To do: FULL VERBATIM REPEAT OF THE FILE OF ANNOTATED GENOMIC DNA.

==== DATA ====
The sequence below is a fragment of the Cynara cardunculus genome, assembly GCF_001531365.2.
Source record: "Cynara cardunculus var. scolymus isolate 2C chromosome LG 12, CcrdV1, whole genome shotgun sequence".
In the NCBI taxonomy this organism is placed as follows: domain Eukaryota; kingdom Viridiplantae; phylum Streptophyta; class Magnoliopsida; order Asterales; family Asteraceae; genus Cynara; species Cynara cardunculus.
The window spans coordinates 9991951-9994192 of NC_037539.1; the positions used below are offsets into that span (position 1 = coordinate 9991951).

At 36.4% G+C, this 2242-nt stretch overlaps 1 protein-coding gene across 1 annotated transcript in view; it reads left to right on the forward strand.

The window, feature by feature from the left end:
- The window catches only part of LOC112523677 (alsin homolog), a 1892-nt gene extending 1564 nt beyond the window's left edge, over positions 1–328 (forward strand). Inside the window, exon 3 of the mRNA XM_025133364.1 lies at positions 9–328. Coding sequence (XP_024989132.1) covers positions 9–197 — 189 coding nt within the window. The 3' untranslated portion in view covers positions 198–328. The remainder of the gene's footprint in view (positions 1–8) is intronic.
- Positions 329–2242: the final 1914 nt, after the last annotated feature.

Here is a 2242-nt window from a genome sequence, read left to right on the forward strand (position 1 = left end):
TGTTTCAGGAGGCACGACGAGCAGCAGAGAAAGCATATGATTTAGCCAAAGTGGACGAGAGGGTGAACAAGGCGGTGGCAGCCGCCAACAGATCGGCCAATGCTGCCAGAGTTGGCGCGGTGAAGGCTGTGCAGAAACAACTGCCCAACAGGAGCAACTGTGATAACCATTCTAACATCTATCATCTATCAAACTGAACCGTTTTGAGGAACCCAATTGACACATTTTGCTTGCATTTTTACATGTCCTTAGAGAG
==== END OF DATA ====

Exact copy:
The sequence below is a fragment of the Cynara cardunculus genome, assembly GCF_001531365.2.
Source record: "Cynara cardunculus var. scolymus isolate 2C chromosome LG 12, CcrdV1, whole genome shotgun sequence".
In the NCBI taxonomy this organism is placed as follows: domain Eukaryota; kingdom Viridiplantae; phylum Streptophyta; class Magnoliopsida; order Asterales; family Asteraceae; genus Cynara; species Cynara cardunculus.
The window spans coordinates 9991951-9994192 of NC_037539.1; the positions used below are offsets into that span (position 1 = coordinate 9991951).

At 36.4% G+C, this 2242-nt stretch overlaps 1 protein-coding gene across 1 annotated transcript in view; it reads left to right on the forward strand.

The window, feature by feature from the left end:
- The window catches only part of LOC112523677 (alsin homolog), a 1892-nt gene extending 1564 nt beyond the window's left edge, over positions 1–328 (forward strand). Inside the window, exon 3 of the mRNA XM_025133364.1 lies at positions 9–328. Coding sequence (XP_024989132.1) covers positions 9–197 — 189 coding nt within the window. The 3' untranslated portion in view covers positions 198–328. The remainder of the gene's footprint in view (positions 1–8) is intronic.
- Positions 329–2242: the final 1914 nt, after the last annotated feature.

Here is a 2242-nt window from a genome sequence, read left to right on the forward strand (position 1 = left end):
TGTTTCAGGAGGCACGACGAGCAGCAGAGAAAGCATATGATTTAGCCAAAGTGGACGAGAGGGTGAACAAGGCGGTGGCAGCCGCCAACAGATCGGCCAATGCTGCCAGAGTTGGCGCGGTGAAGGCTGTGCAGAAACAACTGCCCAACAGGAGCAACTGTGATAACCATTCTAACATCTATCATCTATCAAACTGAACCGTTTTGAGGAACCCAATTGACACATTTTGCTTGCATTTTTACATGTCCTTAGAGAG